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February 28, 2024

Aftershock by Zhang Ling ~ a Review

by MK French

An earthquake destroyed Tangshan, China in the summer of 1976. Among the survivors is a mother and her children, and the mother makes a choice that leaves seven-year-old Xiaodeng alone. She remembers the betrayal, and thirty years later is living in Canada as an acclaimed writer. Though she has a husband and daughter, she can't let go of the past and must get closure by returning to Tangshan.

Amazon affiliate links are used on this site. A free book was provided for an honest review.

book cover of women's fiction novel Aftershock by Zhang Ling
February 2024; Amazon Crossing; 978-1662510373
audio, ebook, print (224 pages); women's fiction

Zhang Ling has written several beautiful novels, so I was eager to read this one as well. I'm familiar with the cadence of East Asian languages and figures of speech, though it might take a bit for a more casual reader to get used to it. We have multiple time periods within this tale, where we see Xiaodeng at various points in her life, as well as that of her mother and twin brother. The twins were both pinned beneath concrete because of the earthquake and saving one meant that it risked the other's death. Xiaodeng's brother Xiaoda was chosen, given he was the boy and the only one seen as being able to carry on the family name and tradition. This meant that Xiaodeng was assumed to be dead, leaving her twin and mother living in grief afterward. Xiaodeng survived and crawled through the wreckage on her own, and the opportunities given to her afterward were tempered and tainted. None of them came out unscathed from the earthquake, the aftereffects sharply changing the trajectory of their lives.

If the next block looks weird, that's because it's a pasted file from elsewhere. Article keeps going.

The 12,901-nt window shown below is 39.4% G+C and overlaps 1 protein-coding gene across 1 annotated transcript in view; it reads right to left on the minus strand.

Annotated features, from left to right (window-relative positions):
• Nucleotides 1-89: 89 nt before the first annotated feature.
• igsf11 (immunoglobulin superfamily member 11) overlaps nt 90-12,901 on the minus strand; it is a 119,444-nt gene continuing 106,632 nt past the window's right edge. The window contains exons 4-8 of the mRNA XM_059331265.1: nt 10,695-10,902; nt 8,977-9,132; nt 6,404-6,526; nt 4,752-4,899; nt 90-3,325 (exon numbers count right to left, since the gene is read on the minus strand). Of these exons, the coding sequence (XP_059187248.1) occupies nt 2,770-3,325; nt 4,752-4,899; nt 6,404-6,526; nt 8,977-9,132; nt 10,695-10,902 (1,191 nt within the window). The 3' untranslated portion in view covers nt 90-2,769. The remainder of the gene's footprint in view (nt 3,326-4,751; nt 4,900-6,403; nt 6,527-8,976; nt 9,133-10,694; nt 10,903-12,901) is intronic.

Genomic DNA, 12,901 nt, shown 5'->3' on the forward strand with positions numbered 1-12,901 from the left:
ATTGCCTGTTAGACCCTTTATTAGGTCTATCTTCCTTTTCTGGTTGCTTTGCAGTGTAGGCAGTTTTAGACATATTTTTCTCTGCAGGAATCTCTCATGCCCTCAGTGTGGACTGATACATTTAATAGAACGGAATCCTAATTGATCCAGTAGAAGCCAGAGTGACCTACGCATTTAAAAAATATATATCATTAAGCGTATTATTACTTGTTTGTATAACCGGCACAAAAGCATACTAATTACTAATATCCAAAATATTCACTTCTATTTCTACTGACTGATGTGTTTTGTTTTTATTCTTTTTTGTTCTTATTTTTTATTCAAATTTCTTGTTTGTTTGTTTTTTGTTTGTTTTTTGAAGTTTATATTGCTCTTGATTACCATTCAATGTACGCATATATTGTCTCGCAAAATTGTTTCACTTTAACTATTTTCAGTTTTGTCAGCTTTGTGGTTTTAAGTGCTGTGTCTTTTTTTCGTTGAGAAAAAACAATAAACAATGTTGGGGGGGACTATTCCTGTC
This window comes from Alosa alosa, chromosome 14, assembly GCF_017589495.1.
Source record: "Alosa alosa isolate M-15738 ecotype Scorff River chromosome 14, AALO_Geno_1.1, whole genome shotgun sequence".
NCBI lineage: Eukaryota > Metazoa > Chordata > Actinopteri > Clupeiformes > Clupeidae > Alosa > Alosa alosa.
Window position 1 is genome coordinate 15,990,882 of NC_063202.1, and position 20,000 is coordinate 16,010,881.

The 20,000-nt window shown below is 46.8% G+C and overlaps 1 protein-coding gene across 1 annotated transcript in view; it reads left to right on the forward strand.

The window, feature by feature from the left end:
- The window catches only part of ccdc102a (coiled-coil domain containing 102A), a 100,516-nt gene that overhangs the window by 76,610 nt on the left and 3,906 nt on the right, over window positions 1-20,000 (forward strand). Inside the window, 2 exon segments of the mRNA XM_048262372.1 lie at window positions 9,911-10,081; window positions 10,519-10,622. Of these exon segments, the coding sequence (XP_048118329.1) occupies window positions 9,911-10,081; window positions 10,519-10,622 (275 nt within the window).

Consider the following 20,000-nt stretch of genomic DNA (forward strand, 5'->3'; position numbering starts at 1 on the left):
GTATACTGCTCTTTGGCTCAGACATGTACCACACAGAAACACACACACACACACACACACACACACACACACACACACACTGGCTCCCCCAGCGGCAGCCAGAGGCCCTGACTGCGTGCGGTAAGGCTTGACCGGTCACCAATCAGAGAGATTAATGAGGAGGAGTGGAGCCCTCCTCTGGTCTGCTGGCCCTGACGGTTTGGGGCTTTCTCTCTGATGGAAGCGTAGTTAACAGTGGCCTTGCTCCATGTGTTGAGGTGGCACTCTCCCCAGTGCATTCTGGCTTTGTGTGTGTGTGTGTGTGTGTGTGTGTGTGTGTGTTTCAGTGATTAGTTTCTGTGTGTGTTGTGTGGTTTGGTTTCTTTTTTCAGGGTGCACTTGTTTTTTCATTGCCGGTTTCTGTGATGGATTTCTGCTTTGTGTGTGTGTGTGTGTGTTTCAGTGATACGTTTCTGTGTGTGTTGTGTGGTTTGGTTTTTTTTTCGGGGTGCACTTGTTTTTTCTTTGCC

Grief and trauma dogged Xiaodeng's every moment. It's clear to us as the reader because we know more about her history than her adoptive parents did, and we see how heavy the guilt was for her brother and mother. Though Xiaodeng left China, she was still caught in the same pattern of negativity that had been with her since the fateful day of the earthquake: families will abandon you, no one will tell the truth, and there is no one to rely on other than herself. It's a sad and common outlook, one that prevented her from bonding with her daughter or husband on any but a superficial level. Xiaoda felt unable to meet the expectations on him, floundering for a long time. Their mother, already with a trauma history before the earthquake, was weighed down as well. It's not until the very end that everything comes together. 

This entire novel is a methodical look at the effects of grief on the lives of those affected by disaster. Though life went on, certain aspects of their lives remained frozen in place. "Over time, she had become attached to the wounds. Saying goodbye to those wounds was painful too." It's gorgeously written, with a hint of hope at the end. 

Buy Aftershock at Amazon

Born and raised in New York City, M.K. French started writing stories when very young, dreaming of different worlds and places to visit. She always had an interest in folklore, fairy tales, and the macabre, which has definitely influenced her work. She currently lives in the Midwest with her husband, three young children, and a golden retriever.

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